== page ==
How to discipline children is a discussion often filled with controversy. Some say spare the rod and spoil the child. Others believe giving children quiet time doesn’t help them regulate their feelings. Is time-out a positive punishment? Two mums share their views.
I see time-outs as an essential learning tool for emotional intelligence—if it is used right. I introduce it more as a concept of managing my child’s emotional states and a way for them to become more self-aware of their emotions and the need to have a break from outside stimuli, a skill which is invaluable throughout school years and later life.
Some parents introduce time-outs as a threat and remove the child from the space, and often with it, from their presence. To me, a time-out is asking or gently offering the child to get some fresh air when feeling frustrated, diverting attention or simply changing the activity until the child feels better. There are different forms of time-outs, however I believe they ought to be used to help the child, not to threaten or punish them.
If the behaviour is really unacceptable, the way the time-out is introduced might be more stern and affirmative, yet still ride on an undertone of love and care. We are addressing a behaviour that was less than ideal, not the child who is “bad”. Keeping the focus on just the action allows for the child to learn they can choose better actions, rather than feel that they are bad. Keep this in mind, no matter what type of time-out is given.
Some parents use “quiet time” for self-reflection and “time-out” for more inappropriate behaviours. With the children and staff at my early childhood learning centre, I have always used a scale of time-out, depending on the situation. The fundamental has always been to give the child an opportunity to reflect on themselves, their behaviour and to realise that different choices of behaviour get different responses.
Read: Smacking children: The only time you should do it
Sydney, New South Wales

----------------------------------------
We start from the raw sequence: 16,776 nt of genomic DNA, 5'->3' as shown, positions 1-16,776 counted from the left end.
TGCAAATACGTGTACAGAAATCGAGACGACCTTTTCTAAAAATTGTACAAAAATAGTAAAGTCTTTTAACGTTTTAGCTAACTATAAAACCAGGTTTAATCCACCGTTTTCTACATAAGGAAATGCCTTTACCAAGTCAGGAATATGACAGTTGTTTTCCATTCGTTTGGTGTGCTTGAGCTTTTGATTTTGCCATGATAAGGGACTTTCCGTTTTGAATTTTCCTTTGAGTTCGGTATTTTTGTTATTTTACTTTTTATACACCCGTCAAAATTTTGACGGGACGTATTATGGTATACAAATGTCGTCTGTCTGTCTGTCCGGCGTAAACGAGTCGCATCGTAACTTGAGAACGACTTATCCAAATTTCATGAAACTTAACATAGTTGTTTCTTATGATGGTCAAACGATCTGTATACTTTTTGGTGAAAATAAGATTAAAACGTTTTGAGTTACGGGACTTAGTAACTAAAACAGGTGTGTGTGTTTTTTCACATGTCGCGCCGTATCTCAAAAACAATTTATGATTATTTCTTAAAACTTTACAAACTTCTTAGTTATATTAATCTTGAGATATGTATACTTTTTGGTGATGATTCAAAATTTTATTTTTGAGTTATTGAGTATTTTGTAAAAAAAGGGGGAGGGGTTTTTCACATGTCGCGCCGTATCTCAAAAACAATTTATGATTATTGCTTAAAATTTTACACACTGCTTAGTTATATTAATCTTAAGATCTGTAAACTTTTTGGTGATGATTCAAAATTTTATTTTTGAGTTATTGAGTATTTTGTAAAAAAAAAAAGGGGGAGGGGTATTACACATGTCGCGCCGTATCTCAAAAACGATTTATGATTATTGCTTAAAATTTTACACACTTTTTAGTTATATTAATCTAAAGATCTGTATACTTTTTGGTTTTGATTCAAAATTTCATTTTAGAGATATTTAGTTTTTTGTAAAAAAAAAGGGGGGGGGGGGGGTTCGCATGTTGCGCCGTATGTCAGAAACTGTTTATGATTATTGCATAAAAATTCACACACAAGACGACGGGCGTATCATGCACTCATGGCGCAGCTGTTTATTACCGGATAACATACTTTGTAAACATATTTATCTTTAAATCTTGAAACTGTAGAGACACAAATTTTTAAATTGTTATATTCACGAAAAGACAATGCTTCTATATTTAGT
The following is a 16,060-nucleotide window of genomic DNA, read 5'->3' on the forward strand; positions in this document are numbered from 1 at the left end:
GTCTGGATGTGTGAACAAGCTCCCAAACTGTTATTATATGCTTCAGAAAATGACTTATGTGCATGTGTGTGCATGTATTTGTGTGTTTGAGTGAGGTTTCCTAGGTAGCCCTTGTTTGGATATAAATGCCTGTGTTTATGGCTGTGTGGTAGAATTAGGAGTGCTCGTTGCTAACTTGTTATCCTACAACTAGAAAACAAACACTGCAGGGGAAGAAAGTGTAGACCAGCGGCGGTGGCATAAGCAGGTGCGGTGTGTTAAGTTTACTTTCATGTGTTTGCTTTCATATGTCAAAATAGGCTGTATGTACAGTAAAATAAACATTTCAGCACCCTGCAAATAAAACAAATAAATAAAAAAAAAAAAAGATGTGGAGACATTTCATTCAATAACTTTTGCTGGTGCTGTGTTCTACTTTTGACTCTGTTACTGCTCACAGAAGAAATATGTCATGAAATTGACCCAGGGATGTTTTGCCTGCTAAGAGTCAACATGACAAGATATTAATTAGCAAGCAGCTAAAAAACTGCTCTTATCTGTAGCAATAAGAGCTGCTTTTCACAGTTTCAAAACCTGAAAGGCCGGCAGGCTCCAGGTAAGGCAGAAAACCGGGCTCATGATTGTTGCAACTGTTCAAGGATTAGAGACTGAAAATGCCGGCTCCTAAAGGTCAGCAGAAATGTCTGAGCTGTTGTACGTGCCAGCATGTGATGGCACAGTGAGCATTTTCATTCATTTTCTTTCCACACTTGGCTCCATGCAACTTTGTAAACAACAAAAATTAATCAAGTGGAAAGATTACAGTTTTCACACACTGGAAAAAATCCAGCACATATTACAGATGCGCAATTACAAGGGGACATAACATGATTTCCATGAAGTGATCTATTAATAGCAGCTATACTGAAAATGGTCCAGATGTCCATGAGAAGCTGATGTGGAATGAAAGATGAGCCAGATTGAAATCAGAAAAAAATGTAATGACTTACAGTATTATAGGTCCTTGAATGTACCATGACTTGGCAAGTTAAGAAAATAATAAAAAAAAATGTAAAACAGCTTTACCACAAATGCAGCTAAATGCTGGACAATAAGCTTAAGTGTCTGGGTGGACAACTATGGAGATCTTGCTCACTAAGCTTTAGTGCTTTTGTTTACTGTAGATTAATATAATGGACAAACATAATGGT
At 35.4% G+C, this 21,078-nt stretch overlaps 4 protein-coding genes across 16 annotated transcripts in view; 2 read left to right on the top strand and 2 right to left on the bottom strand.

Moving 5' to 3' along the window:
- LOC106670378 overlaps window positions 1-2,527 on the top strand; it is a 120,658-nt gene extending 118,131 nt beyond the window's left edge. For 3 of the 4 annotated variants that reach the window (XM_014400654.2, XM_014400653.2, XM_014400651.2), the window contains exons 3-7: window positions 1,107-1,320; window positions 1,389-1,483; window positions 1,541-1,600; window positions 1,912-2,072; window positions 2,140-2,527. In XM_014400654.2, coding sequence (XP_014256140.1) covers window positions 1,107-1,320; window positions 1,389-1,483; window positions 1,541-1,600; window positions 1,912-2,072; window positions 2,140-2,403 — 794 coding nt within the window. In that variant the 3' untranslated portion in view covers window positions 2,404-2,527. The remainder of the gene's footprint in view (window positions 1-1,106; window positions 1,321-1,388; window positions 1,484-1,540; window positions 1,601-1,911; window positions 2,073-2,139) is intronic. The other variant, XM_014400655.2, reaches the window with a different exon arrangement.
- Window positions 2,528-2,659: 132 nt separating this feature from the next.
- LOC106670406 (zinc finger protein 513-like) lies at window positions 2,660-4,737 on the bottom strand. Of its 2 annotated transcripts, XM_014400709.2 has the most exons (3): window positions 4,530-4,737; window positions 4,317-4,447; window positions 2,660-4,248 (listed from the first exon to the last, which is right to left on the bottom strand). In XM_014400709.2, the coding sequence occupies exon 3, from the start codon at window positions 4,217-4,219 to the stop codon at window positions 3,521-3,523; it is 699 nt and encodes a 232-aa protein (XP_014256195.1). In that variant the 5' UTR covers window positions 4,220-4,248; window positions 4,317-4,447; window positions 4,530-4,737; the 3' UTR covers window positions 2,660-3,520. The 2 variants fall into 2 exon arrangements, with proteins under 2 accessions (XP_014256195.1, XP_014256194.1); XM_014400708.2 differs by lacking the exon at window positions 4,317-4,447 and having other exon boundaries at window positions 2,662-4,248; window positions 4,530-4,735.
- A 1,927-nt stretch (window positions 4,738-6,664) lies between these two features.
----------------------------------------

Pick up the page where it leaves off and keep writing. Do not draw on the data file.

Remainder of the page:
I believe discipline is about teaching, guiding and supporting a child, which means we should be focusing on time-ins rather than time-outs. Time-out is asking a child to manage their emotions in isolation—something they have shown they were unable to do, which led to the undesirable behaviour in the first place.
If a child hits a younger sibling and was sent to time-out, the parent believes it will teach them not to hit in the future. However, the child is not sitting in time-out thinking, It wasn’t right to hit my sibling, I’m six, I should know better. Instead, they are likely to be planning their revenge on the sibling who got them into time-out.
Parents need to teach, guide and support, which can only be achieved with time-ins. Time-ins is where the parent remains with the child. The parent responds to the child, first by connecting on an emotional level and then following up with logic.
In time-outs, a parent reacts with logic to an emotionally fragile child, which risks sending the child into a higher emotional state or it silences the child through fear of further consequences.
Children need us to be with them to manage their emotions until they can do it on their own. By sending them to time-outs, we risk sending the message, “If you have a problem, you need to deal with it on your own.”
If we are there for them when they are little, they will turn to us when they are older because they will innately know that no problem is too great that they cannot share with you.
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